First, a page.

The 64-page report, “The Horn of Africa War: Mass Expulsions and the Nationality Issue,” recounts the plight of almost one hundred thousand citizens and residents of both countries who were uprooted and deprived of their residence and nationality without a semblance of due process. It documents cases of mistreatment typical of the mass expulsions, including prolonged detention, lack of food, water, and medical care, beatings, and other physical abuse.
With final demarcation of the border between Ethiopia and Eritrea set to take place in May, there is hope that peace will hold between the two countries. For tens of thousands of Ethiopians and Eritreans, though, the human rights consequences of the war are still devastating.
“The expulsions and ill-treatment was inhumane,” said Peter Takirambudde, executive director of the Africa division at Human Rights Watch. “Unless the nationality status of those expelled is resolved, lasting peace and reconciliation in the Horn of Africa is unlikely.”
The plight of some 75,000 ethnic Eritreans who were living in Ethiopia when the war broke out in 1998 has yet to be resolved. Tens of thousands of civilians were summarily deported to the newly independent Eritrea in 1998. Their Ethiopian citizenship was revoked, their identity documents confiscated or marked “Expelled — never to return.” Many were interned and detained under harsh conditions and some were tortured. People were forced to leave their families behind, and many lost all their property. “I told them that I was an Ethiopian, and mother of Ethiopian children, but no one would listen to me,” one witness told Human Rights Watch.
Ethiopians living in Eritrea suffered a similar plight in 1998. A few months after the war broke out, the Eritrean government interned some 7,500 people and deported thousands. Some of those expelled reported torture, rape or other degrading treatment at the hands of Eritrean officials.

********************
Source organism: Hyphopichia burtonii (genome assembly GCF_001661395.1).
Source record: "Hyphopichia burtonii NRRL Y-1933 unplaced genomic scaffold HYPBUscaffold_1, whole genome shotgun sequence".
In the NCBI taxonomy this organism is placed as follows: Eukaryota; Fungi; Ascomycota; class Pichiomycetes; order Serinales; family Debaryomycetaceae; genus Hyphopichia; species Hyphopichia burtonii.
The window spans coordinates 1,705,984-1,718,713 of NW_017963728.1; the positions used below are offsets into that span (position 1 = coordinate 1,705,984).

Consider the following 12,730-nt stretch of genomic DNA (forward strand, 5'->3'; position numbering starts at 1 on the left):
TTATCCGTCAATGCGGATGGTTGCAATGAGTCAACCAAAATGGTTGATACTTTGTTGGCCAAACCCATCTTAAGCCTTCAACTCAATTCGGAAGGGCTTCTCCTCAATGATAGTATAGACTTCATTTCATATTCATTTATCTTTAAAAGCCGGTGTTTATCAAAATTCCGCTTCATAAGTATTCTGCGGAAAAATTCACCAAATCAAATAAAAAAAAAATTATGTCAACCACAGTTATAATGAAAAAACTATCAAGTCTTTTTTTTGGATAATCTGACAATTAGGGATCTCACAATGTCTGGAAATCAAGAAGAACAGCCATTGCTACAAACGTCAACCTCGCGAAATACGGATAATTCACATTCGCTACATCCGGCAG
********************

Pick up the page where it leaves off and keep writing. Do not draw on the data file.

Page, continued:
“There is no justification for the horrendous treatment these people suffered in 1998,” said Takirambudde. “What is worse is that, despite all the international assistance since the war’s end, they still have no resolution: property claims remain unresolved, families are still separated, and many now have no nationality.”
Eritrea gained independence from Ethiopia after a referendum in 1993. Relations between the two countries deteriorated after that, culminating in the 1998-2000 border war. A December 2000 peace agreement ended the war and established a boundary commission and a claims commission and provided for release of prisoners of war, but failed to address the plight of those who had been deported. Since then, relations between Ethiopia and Eritrea have remained calm but tense.
The human rights situation in both countries remains abysmal—near-total denial of freedom of expression, executive manipulation of judiciary, arbitrary detentions, abusive security forces, and use of torture. Mass expulsions have not been committed since 1998, but discrimination on ethnic grounds remains a problem.
Both countries are collaborating with the United States in its war against terrorism.